On June 21, 1998 I was with Friends of the River on an 11-day whitewater guide training class on the South Fork of the American River near Lotus, CA. This popular Class III+ summer run was running very high, with flows of about 6500 cfs. I was planning to work as a safety kayaker.
As we were unloading boats at Chili Bar, I happened to look downstream about 100 yards from my vantage point. I saw a two boat trip from another outfitter enter the short wave train opposite the put-in (the location at lower flows of the famous Chili Bar hole). The trip consisted of one paddle raft and one oar rig. The paddle-raft attempted to enter the large, turbulent eddy on river-left and flipped on the eddy line, dumping the guide and passengers.
At lower flows, commercial raft trips usually collect in this eddy before proceeding downstream from the put-in. However, the eddy presents problems at high flows. A progressive landslide on river-left above the eddy has fed trees and other strainers into the river at this point. The eddy itself is very turbulent, with a very nasty eddy-fence that generates large whirlpools.
After seeing the guide right the paddle raft, and seeing what seemed to be most of the passengers getting to shore, I frankly didn’t give the event much more thought, and returned to working with the other guides to get our trip ready. It is very common to see rafts flip here at low flows, when Chili Bar hole is present, and these things generally sort themselves out.
However, downstream on the beach opposite the rapid and eddy, bystanders saw one of the swimmers become entrapped in some of the few remaining branches attached to a large downed tree. It lay in the water along the river-left bank, extending from the bottom of the eddy where the flip occurred. They attracted the attention of a Friends of the River guide who saw the entrapment point, and who then recruited three nearby kayakers to respond from the beach. One of those kayakers reported that he also had been aware that the raft flipped, but hadn’t really been very concerned until he saw the flash of yellow PFD in the water beneath the tree.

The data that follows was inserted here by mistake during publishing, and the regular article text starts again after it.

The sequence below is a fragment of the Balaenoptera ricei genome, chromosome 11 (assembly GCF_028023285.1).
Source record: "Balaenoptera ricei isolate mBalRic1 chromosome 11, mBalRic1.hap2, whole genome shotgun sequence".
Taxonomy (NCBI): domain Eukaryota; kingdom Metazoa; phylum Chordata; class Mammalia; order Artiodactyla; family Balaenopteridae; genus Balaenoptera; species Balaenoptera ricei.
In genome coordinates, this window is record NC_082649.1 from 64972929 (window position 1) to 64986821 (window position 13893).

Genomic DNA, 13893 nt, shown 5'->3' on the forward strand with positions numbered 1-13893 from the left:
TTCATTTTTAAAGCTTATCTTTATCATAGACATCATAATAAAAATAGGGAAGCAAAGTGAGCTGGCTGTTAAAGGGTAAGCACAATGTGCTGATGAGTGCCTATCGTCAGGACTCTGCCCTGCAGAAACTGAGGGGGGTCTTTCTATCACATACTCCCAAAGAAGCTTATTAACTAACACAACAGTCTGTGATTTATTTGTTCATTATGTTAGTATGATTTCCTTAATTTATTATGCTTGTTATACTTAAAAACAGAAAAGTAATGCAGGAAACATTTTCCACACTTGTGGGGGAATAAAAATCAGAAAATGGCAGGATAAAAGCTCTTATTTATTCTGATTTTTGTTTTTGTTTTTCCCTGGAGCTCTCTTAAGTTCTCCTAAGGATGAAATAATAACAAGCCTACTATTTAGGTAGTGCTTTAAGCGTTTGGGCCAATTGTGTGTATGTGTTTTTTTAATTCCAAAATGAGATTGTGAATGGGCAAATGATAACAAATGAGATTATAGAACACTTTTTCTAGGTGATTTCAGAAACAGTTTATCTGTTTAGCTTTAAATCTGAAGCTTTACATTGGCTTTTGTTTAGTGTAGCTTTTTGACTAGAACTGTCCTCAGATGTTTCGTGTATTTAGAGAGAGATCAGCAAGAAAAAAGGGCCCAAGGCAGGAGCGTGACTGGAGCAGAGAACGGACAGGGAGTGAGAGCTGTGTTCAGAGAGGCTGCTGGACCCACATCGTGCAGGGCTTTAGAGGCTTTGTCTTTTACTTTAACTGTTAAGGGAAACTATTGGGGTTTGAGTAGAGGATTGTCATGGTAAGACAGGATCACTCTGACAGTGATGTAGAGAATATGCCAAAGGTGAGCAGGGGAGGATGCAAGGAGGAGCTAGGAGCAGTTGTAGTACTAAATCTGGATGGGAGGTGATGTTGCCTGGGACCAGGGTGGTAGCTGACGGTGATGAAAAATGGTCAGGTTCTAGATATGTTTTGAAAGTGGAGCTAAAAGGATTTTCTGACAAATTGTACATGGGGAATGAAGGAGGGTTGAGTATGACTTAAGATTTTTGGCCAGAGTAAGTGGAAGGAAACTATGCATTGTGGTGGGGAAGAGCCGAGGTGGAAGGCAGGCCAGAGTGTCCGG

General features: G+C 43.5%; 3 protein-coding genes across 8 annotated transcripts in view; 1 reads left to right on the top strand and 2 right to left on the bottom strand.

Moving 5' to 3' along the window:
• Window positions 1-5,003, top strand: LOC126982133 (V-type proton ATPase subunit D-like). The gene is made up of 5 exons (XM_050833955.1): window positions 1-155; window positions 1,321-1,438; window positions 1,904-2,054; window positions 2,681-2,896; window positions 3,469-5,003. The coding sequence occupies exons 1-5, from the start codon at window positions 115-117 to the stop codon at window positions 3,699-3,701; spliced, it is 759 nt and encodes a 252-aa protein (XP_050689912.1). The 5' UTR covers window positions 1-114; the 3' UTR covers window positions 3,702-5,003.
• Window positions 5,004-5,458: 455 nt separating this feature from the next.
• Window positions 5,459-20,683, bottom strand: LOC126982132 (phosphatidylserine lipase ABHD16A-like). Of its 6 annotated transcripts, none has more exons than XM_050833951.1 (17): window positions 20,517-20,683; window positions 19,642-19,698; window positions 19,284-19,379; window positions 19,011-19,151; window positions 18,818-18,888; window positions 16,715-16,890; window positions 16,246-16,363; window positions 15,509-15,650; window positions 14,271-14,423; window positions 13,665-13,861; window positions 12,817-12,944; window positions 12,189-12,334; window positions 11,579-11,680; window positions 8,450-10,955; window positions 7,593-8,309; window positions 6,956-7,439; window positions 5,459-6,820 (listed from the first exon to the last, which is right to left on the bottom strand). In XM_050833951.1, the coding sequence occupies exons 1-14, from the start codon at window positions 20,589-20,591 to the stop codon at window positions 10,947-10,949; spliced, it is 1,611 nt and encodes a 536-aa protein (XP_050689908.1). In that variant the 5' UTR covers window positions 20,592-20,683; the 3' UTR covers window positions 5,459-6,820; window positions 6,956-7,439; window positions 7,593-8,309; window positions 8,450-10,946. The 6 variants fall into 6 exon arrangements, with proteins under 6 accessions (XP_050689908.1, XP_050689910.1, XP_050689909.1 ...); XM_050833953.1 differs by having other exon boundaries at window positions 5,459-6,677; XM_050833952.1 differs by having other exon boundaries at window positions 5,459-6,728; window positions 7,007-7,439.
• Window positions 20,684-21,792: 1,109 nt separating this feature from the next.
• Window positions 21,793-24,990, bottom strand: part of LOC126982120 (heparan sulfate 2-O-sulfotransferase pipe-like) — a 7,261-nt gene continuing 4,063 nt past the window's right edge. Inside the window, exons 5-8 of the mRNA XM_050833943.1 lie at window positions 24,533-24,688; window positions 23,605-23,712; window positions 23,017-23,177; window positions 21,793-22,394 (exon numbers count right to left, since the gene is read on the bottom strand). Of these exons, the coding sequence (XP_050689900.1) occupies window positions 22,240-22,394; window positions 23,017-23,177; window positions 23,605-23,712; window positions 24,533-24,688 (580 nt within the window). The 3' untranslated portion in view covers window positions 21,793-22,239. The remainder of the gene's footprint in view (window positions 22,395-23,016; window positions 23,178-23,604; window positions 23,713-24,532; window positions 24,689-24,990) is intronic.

It took a while for the other kayakers to ferry to river-left, find safe landing spots, then make their way along the steep slope and across boulders and debris to the log. The first two kayakers were not clear about the location of the victim, and were searching in the vicinity of the tree's root ball. Taking direction from people on the opposite shore, they began to crawl the length of the log to the victim. The victim’s PFD washed free about this time, causing a bit of delay and confusion. Eventually, with the assistance of the bystanders across the river, one of the kayakers glimpsed the victim’s wetsuit in the current and was able to reach the right spot.
The kayaker struggled for several minutes trying to free the victim. He eventually determined that one of the victim’s lower legs was stuck between two large branches. The leg was bent at the knee, and the body bent back into the current. Another kayaker passed a rope from shore, and he was able to float it around the victim’s body and tie a loop. Initial efforts to pull the victim free by rope failed. Eventually, he was able to lower himself into the water and use his foot and leg to push her foot and leg free of the branches. Rescuers were then able to pull the victim to shore with a rope where they initiated CPR.
I heard about the accident and paddled to river-left and climbed down to the accident scene. As the only EMT on the scene at that point, I took over direction of the CPR efforts (which were proceeding very ably when I arrived). About 5-10 minutes later, a deputy sheriff - EMT arrived and took over the scene. We continued CPR until the raft, rowed by a guide from OARS, was able to reach river-left immediately below the log. We then carried the victim along the shore and over boulders and debris until we could place her in the raft. We made no attempt to continue CPR during the several minutes required for that effort. CPR was resumed in the raft as it ferried to river-right. There she was transferred to the care of a waiting paramedic and ambulance. Afterwards, I went back upstream to console two remaining passengers from the ill-fated trip and to ferry them back to the launch area.
The victim was a 27-year-old woman wearing both a wetsuit and PFD. She was immersed about tem minutes before she was extracted. News reports stated that she regained pulse and respiration, but died six days later. When the river dropped to 2000 cfs, river rangers identified a gnarly-looking stump as the pin spot and removed it with saws.
SOURCE: Written by Rich Penny
ANALYSIS: (Walbridge) Although the Chili Bar run is not difficult at summer flows, the rapids become very powerful as the river gets high. Combine this with shoreline debris and you have a solid Class IV big-water run. In big water, eddies are often unfriendly, and it may be wise to give some of them a wide berth.